If there is one category of financial instrument that has been most frequently blamed for the financial crisis that plagued US and European financial markets in 2008, it was derivatives. Predictably, governments in both jurisdictions have moved to review the existing regulatory framework and develop new rules that would reduce the likelihood of such a crisis occurring again. In the US, these new rules were actualized by the Dodd Frank Act of 2010 (in full, the Wall Street Reform and Consumer Protection Act).
Across the Big Pond, new rules to tame derivatives and manage risks to European Union financial markets as a whole are set to be encapsulated in MiFID II – an enhancement of the original MiFID (Markets in Financial Instruments Directive) set out by the European Parliament in 2004. There are a number of objectives and consequences common to both Dodd-Frank Act and MiFID II not least of which is the anticipated increased demand for robust data warehouse infrastructure.
We will focus more on the European markets and how this feeds into technology investment by financial market players.
MiFID II is currently work in progress
Whereas MiFID II is still in its drafting stages and unlikely to take effect until 2014 or 2015, discussions and pointers so far indicate that it will be for all intents and purposes an enhancement of the standards set out in MiFID. The aim of the 2008 directive was to enhance financial market transparency and ensure market players manage risks in real time. MiFID placed a substantial strain on many financial services firm’s data warehouse infrastructure as they endeavored to comply with the unprecedented regulatory requirement for real time risk data availability.
The fact that the new directive will require even more transparent and instantaneous data availability can only mean financial market players will need to dig deeper and go for sophisticated data warehouse infrastructure to comply with the regulations. What’s more, the European Parliament is contemplating having the new rules passed as a regulation (known as MiFIR – Markets in Financial Instruments Regulation) and not a directive. The difference? Directives require that member countries later pass in country legislation to operationalize while regulations become law across the European Union as soon as they are passed by the European Parliament.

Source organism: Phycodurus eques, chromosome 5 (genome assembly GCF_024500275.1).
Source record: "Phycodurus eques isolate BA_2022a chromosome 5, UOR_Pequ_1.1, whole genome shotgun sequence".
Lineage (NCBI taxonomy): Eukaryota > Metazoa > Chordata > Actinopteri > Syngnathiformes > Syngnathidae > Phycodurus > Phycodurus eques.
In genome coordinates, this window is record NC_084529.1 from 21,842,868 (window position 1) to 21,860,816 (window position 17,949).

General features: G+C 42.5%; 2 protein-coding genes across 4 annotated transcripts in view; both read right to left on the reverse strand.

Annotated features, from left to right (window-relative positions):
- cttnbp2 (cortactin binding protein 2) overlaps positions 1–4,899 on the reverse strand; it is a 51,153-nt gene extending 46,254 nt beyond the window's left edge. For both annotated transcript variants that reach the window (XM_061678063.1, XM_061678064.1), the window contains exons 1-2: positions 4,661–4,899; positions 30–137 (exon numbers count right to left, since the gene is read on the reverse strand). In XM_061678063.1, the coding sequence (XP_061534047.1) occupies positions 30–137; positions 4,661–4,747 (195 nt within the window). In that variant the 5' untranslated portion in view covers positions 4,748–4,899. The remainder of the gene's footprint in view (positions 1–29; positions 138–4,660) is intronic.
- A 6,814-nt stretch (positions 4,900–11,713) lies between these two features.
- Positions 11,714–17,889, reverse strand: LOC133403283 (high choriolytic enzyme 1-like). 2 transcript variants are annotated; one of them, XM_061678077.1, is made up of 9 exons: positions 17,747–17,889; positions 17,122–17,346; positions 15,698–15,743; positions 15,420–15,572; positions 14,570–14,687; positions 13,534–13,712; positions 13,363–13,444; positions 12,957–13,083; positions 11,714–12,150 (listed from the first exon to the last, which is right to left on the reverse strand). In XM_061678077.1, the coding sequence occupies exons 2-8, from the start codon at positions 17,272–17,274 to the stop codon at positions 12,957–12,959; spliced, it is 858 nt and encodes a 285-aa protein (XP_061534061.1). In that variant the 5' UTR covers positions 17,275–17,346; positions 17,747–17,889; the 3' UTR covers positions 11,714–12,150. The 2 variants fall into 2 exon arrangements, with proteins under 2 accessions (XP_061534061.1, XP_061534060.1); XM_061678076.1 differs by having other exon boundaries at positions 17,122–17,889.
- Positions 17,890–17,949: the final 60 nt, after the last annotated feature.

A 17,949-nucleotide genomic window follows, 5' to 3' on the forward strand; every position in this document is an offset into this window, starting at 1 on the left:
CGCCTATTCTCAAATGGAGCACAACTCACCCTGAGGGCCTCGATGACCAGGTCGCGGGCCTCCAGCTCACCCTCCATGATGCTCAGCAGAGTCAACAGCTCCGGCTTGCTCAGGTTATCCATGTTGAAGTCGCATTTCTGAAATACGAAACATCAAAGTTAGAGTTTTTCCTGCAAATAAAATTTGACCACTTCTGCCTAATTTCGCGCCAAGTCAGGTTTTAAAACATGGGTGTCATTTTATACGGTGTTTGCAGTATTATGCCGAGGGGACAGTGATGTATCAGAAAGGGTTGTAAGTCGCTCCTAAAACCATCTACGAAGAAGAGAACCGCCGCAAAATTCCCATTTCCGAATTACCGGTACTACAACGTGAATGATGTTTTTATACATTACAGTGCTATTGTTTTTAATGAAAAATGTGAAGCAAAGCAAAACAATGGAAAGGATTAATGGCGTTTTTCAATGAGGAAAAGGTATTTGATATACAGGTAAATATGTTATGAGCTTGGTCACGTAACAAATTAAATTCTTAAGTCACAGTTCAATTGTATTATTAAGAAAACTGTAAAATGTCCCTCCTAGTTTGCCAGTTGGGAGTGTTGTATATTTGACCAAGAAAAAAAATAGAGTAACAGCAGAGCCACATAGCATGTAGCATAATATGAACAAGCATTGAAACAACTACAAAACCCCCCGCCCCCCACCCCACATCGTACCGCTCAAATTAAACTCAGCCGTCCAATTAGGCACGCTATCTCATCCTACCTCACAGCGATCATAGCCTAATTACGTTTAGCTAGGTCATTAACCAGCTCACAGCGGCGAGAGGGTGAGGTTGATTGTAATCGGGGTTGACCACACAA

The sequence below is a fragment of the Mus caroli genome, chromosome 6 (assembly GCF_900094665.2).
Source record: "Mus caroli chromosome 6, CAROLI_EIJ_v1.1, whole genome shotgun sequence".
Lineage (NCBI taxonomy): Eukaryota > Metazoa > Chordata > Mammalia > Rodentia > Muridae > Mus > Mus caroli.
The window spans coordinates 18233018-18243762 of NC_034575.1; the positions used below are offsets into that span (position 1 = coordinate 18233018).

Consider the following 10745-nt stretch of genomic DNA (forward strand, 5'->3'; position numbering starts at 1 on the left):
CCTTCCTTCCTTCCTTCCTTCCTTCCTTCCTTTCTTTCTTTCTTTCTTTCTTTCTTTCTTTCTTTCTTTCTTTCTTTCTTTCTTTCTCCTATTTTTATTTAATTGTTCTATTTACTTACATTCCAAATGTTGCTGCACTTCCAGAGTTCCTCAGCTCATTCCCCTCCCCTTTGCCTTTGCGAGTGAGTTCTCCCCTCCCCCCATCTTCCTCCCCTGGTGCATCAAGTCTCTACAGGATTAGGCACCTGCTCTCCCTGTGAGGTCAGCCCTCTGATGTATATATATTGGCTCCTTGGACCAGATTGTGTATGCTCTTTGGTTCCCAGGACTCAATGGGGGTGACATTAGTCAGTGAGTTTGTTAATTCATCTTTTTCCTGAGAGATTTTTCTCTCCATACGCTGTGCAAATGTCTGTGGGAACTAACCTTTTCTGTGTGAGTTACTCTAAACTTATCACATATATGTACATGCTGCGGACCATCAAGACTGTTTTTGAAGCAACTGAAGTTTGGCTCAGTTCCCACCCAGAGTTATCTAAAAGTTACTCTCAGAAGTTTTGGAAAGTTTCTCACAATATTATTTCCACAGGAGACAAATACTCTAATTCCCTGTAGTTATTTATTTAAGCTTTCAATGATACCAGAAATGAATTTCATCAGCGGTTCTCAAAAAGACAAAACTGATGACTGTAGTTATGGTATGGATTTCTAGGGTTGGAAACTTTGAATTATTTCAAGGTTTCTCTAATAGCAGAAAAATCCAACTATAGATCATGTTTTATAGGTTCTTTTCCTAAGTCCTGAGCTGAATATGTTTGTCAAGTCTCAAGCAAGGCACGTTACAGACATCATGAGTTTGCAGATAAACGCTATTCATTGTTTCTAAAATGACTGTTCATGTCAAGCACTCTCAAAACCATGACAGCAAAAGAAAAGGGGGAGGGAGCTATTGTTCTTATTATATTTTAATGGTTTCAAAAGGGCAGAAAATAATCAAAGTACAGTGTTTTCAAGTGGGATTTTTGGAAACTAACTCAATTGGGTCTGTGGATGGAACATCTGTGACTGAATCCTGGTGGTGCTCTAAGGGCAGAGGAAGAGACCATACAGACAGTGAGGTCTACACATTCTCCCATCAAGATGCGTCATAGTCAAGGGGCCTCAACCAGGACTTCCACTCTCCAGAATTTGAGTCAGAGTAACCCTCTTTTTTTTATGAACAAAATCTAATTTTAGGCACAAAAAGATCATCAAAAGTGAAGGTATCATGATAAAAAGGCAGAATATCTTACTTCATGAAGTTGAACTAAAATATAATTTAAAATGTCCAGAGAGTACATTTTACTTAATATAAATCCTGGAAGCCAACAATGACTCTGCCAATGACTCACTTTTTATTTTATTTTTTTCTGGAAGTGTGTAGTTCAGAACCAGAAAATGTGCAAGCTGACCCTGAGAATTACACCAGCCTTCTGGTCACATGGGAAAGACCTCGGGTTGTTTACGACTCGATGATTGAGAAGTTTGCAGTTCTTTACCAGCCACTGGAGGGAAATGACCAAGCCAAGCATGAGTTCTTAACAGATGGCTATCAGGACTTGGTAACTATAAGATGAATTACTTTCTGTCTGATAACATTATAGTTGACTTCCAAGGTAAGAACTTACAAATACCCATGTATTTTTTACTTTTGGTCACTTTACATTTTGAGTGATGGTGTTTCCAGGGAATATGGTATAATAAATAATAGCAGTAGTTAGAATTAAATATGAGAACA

To put the data warehouse and technology infrastructure repercussions of MiFID II in proper perspective let’s take a quick look at some of the key pillars of the 2008 directive.
Overview of the original MiFID pillars
- Client Categorization – The 2004 directive required that financial investment firms group their clients into 3 categories – retail, professional and eligible counterparties. Each of the 3 categories attracts a different level of protection – retail clients get the highest protection with eligible counterparties having the lowest. It is on the basis of this categorization that financial firms would be expected to assess each client’s suitability for a particular financial markets product. To make the process as scientific, objective and automated as possible, a financial services firm’s data warehouse infrastructure should have the capacity to auto-assign categorization to each client based on a pre-defined set of criteria. That way, the system would flag or block transactions that are not consistent with a client’s MiFID category. Of course, such automated category assigning should also allow for human intervention to manage exceptions and manually resolve categorization conflicts for clients who have attributes that qualify them to be placed in more than one of the three categories.